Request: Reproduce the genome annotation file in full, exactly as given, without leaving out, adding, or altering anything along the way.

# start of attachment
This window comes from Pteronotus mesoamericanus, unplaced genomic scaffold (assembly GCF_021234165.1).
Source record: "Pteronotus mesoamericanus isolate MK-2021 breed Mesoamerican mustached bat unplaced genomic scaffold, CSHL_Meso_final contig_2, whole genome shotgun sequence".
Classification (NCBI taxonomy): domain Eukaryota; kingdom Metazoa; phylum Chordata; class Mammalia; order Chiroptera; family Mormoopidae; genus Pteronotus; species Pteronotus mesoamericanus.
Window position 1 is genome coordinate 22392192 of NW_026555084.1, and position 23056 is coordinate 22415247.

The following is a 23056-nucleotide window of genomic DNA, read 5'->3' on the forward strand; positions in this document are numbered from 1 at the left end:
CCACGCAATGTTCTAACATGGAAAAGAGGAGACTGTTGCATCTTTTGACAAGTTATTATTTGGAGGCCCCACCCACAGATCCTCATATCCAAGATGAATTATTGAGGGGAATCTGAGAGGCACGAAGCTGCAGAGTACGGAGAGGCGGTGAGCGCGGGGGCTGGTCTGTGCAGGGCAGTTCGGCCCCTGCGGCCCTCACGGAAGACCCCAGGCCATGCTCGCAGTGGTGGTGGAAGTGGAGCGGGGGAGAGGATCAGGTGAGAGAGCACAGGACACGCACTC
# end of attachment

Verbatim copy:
This window comes from Pteronotus mesoamericanus, unplaced genomic scaffold (assembly GCF_021234165.1).
Source record: "Pteronotus mesoamericanus isolate MK-2021 breed Mesoamerican mustached bat unplaced genomic scaffold, CSHL_Meso_final contig_2, whole genome shotgun sequence".
Classification (NCBI taxonomy): domain Eukaryota; kingdom Metazoa; phylum Chordata; class Mammalia; order Chiroptera; family Mormoopidae; genus Pteronotus; species Pteronotus mesoamericanus.
Window position 1 is genome coordinate 22392192 of NW_026555084.1, and position 23056 is coordinate 22415247.

The following is a 23056-nucleotide window of genomic DNA, read 5'->3' on the forward strand; positions in this document are numbered from 1 at the left end:
CCACGCAATGTTCTAACATGGAAAAGAGGAGACTGTTGCATCTTTTGACAAGTTATTATTTGGAGGCCCCACCCACAGATCCTCATATCCAAGATGAATTATTGAGGGGAATCTGAGAGGCACGAAGCTGCAGAGTACGGAGAGGCGGTGAGCGCGGGGGCTGGTCTGTGCAGGGCAGTTCGGCCCCTGCGGCCCTCACGGAAGACCCCAGGCCATGCTCGCAGTGGTGGTGGAAGTGGAGCGGGGGAGAGGATCAGGTGAGAGAGCACAGGACACGCACTC